The Wilderness Society recently updated the report, “Wilderness Under Siege,” to reflect the movement of these and other bills and what they would mean to America’s lands, waters and natural legacy. Also mentioned in the report is H.R. 4089 — a Trojan Horse bill that includes a sneak attack on wilderness. H.R. 4089 recently passed the House, and has been introduced as an amendment to the Farm Bill.

The bills profiled in Wilderness Under Siege and the measures expected to hit the house floor next week are out of touch with the American people’s conservation values.
To view Wilderness Under Siege, please visit: http://wilderness.org/content/wilderness-under-siege-act-now-stop-attacks-updated-april-2012

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[ Alaska’s Tongass National Forest: Where old-growth forests are the key to the future ]

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Alaska’s Tongass National Forest is an amazing landscape of rainforest-covered mountains and islands that provide habitat for salmon, bear, deer, wolves, and the Alaska people who have spent decades seeing the forest as a source of income from logging. But what if they were mortgaging their future all along?

A new report commissioned by The Wilderness Society found that in the Staney Creek watershed on Prince of Wales Island, the environmental degradation caused by the clearcutting of old-growth forests likely has caused a 60 percent decline in the number of adult coho salmon that return there to spawn. Simply put, old-growth trees keep creeks and rivers healthy. Trees provide shade, support banks, prevent erosion and, as they grow old and fall into streams, control the flow of water and provide fish habitat.

Damaging habitat and causing a drop in salmon populations is bad for the economy in a region where salmon fishing provides 10 percent of jobs, and many people depend on salmon to support their subsistence way of life. By contrast, the timber industry provides less than one percent of local jobs.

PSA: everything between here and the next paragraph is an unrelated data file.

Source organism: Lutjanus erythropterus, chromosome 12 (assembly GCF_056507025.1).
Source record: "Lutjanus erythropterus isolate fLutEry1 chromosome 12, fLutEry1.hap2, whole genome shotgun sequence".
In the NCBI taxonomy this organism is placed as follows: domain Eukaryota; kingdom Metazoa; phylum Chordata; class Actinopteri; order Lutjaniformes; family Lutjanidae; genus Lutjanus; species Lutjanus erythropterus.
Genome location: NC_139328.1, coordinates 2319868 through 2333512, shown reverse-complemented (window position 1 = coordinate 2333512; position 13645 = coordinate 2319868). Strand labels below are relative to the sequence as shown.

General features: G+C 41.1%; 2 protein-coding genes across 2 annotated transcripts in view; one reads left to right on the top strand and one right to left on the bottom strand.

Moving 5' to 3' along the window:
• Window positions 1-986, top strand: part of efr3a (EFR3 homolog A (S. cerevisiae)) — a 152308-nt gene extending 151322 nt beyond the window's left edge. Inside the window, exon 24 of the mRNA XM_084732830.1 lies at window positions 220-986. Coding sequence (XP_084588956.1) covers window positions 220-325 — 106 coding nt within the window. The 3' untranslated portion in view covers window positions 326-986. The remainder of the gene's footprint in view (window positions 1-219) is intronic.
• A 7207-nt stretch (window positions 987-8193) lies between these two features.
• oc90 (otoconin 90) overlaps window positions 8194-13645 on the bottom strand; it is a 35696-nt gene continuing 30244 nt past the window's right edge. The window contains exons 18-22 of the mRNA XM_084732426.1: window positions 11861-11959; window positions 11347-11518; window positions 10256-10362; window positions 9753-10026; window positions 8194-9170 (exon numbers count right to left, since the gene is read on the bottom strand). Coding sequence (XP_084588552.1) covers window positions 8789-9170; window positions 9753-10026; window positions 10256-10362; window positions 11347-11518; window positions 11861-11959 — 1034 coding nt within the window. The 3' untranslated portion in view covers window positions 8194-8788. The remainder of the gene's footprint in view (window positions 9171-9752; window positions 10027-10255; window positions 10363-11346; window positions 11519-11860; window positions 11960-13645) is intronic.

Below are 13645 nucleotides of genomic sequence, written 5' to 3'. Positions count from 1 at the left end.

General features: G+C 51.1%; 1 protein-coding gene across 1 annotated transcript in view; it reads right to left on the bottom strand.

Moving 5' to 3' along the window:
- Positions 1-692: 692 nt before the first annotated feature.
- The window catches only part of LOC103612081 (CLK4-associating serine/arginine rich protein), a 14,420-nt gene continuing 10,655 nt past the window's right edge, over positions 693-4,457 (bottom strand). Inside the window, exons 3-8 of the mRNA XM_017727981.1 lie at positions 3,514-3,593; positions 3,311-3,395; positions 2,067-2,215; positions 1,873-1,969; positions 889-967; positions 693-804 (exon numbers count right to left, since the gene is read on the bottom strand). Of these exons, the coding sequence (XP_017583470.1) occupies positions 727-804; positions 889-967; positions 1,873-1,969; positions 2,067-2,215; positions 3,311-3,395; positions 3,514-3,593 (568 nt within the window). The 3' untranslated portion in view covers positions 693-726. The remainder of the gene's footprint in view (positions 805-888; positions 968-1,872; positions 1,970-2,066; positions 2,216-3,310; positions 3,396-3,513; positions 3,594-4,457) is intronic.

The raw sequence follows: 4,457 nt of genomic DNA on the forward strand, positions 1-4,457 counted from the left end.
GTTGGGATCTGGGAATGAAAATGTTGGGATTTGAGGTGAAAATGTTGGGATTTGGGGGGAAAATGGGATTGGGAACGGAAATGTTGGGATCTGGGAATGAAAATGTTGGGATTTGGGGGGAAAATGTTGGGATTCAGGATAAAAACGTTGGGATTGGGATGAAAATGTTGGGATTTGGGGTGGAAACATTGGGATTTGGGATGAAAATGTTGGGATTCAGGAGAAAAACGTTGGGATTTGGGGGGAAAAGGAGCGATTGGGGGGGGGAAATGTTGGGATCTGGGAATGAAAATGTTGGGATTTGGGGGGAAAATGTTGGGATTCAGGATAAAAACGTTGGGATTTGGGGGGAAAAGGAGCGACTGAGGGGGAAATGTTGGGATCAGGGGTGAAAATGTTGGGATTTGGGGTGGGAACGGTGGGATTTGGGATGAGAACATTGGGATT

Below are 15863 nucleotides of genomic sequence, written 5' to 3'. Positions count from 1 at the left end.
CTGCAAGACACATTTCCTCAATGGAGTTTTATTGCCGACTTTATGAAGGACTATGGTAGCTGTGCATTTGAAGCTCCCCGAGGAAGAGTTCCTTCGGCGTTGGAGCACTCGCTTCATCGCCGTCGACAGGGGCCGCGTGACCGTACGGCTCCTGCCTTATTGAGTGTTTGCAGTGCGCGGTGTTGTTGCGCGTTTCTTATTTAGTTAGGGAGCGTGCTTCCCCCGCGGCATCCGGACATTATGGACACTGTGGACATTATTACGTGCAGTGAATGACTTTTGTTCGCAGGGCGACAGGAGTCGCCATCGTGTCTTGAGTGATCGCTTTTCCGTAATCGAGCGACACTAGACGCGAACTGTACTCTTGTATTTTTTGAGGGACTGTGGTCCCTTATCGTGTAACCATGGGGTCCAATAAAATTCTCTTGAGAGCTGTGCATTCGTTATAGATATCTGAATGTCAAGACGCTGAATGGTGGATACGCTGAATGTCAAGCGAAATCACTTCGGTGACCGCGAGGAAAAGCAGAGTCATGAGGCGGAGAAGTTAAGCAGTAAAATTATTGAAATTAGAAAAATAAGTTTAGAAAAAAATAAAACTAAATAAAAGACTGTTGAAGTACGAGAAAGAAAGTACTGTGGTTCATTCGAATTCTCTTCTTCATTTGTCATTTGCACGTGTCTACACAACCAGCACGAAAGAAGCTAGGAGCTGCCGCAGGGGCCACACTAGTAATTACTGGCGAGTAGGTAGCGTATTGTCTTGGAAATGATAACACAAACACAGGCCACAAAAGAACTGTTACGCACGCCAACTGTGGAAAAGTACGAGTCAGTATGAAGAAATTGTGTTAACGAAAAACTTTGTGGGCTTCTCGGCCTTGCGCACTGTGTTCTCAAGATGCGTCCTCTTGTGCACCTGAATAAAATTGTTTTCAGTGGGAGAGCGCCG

What has happened to Staney Creek has likely happened to many watersheds in the Tongass National Forest over decades of logging, and is probably still happening to other areas as commercial harvests of old-growth forests continue. Because it takes centuries for old-growth conditions to develop, logging is mortgaging the future of the Tongass by harming the resources that best support local economies.

“Old-growth logging on the Tongass has come with significant cumulative impacts to critical ecosystem services such as fish and wildlife habitat, carbon storage and beautiful vistas,” said Evan Hjerpe, a Wilderness Society economist who studies Tongass forest management. “This study highlights the need to shift management funds away from old-growth logging toward the protection of intact watersheds and the restoration of degraded watersheds.”

In other words, in addition to seeing the forest for the trees, it would be wise to also see the forest for its salmon; especially if you’re an Alaskan who wants your children and grandchildren to have opportunities to work in a prosperous fishing industry, harvest their own food from the forest, or just know that there are places in the world where nature still thrives. 

By producing sound science, The Wilderness Society is working to give the U.S. Forest Service and the residents of Southeast Alaska information they can use to make the best possible decisions about how to manage amazing landscapes like the Tongass and, hopefully give the region a brighter and more sustainable future.